I enjoy it when TV shows name their episodes with a certain theme. All the Seinfeld episodes were “The X,” Friends did “The One With X” or “The One Where X,” all the Cougar Town episodes are Tom Petty Songs, and all the Community episodes are named in the style of a college class. I could go on. Each Hannibal episode take its name from French cuisine, mixing high culture with the literal worst of humanity in a way that really underscores what the show is about. But it all hit a snag with the Molly Shannon episode, which is either titled “Oeuf” or “Ceuf,” depending on where you read it. (Wikipedia has “Oeuf,” while NBC’s official site and iTunes have “Ceuf”.) So what gives? Well, here’s what I think happened.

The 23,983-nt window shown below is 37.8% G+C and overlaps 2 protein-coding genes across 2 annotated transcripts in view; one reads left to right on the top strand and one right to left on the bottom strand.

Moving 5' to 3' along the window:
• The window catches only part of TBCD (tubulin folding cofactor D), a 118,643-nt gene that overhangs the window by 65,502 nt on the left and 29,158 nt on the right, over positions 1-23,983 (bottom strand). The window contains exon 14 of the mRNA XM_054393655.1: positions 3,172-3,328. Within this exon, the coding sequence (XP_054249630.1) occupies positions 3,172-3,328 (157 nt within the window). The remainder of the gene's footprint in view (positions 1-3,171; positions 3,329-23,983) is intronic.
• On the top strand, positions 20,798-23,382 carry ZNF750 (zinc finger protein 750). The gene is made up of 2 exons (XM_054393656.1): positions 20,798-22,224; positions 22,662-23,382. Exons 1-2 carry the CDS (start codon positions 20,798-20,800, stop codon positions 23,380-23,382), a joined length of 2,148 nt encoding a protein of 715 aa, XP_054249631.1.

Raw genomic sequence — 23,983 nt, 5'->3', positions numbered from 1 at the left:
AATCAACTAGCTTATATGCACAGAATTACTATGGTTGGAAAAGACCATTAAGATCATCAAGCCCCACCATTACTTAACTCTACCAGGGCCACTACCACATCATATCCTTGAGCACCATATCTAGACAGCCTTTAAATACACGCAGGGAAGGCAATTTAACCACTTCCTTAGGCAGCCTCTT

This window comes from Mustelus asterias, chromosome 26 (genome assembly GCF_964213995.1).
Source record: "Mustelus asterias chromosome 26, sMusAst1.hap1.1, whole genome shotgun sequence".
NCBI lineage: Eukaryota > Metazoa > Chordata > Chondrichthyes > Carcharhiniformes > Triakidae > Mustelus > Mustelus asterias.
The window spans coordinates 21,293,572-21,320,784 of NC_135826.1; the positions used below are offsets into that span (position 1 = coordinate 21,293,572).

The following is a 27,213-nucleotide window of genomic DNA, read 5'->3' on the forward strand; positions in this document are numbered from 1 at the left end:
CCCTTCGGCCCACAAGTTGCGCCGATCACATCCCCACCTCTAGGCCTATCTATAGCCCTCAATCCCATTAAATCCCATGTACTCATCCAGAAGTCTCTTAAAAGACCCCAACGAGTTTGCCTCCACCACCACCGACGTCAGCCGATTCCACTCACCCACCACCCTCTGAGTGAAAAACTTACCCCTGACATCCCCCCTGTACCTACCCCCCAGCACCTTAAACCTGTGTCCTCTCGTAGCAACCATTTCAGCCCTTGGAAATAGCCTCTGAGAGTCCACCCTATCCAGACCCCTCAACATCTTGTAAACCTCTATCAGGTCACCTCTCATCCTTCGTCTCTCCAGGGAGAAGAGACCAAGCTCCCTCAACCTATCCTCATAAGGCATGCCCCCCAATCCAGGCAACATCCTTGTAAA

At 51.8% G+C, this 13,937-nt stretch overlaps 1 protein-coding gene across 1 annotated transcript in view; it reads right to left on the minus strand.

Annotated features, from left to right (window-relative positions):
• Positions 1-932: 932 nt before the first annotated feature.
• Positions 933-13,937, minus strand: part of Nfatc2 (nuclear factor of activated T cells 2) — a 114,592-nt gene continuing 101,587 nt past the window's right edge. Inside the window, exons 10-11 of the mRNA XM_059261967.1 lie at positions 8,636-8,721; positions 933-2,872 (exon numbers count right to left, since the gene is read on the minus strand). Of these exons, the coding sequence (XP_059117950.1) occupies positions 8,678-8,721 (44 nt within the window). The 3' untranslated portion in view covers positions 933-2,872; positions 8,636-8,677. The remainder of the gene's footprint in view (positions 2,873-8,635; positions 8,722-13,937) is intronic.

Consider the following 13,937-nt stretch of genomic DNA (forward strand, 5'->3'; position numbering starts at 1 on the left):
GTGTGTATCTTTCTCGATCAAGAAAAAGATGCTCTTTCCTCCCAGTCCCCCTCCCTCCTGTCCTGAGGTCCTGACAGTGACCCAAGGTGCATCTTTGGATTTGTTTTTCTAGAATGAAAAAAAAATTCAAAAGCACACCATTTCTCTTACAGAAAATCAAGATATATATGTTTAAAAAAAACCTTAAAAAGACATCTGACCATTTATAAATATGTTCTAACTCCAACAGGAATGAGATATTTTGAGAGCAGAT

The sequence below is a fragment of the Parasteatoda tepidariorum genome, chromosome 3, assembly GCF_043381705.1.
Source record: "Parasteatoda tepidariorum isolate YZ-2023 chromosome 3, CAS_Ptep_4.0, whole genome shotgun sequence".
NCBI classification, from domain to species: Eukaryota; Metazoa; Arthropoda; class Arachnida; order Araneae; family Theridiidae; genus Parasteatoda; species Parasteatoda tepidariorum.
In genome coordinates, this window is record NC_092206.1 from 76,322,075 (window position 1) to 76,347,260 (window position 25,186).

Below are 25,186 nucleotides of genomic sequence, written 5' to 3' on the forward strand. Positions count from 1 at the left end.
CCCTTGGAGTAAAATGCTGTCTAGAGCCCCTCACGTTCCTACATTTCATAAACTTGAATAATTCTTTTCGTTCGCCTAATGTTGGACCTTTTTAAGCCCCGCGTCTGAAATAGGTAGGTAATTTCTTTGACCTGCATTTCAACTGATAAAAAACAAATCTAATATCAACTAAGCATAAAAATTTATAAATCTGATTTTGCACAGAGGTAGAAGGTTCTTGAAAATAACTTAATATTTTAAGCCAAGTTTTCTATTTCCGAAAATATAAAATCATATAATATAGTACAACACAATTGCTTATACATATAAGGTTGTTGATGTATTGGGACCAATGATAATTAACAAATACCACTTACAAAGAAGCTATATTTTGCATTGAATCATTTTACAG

There is no French word ceuf, from what I can find. However, there is oeuf, which means “egg” and would seem to be appropriate, given how the episode is about evil “hen” Molly Shannon brainwashing children into murdering their families. In writing the word, you may skew fancy and join the “o” and “e” together — a ligature known as oethel or ethel. In print, and especially to American eyes, this doesn’t necessarily look like a conjoined “o” and “e.” See?
Hear for yourself:
That’s my guess, anyway. If ceuf means something — in French or otherwise — I’d be happy to hear about it. Does it?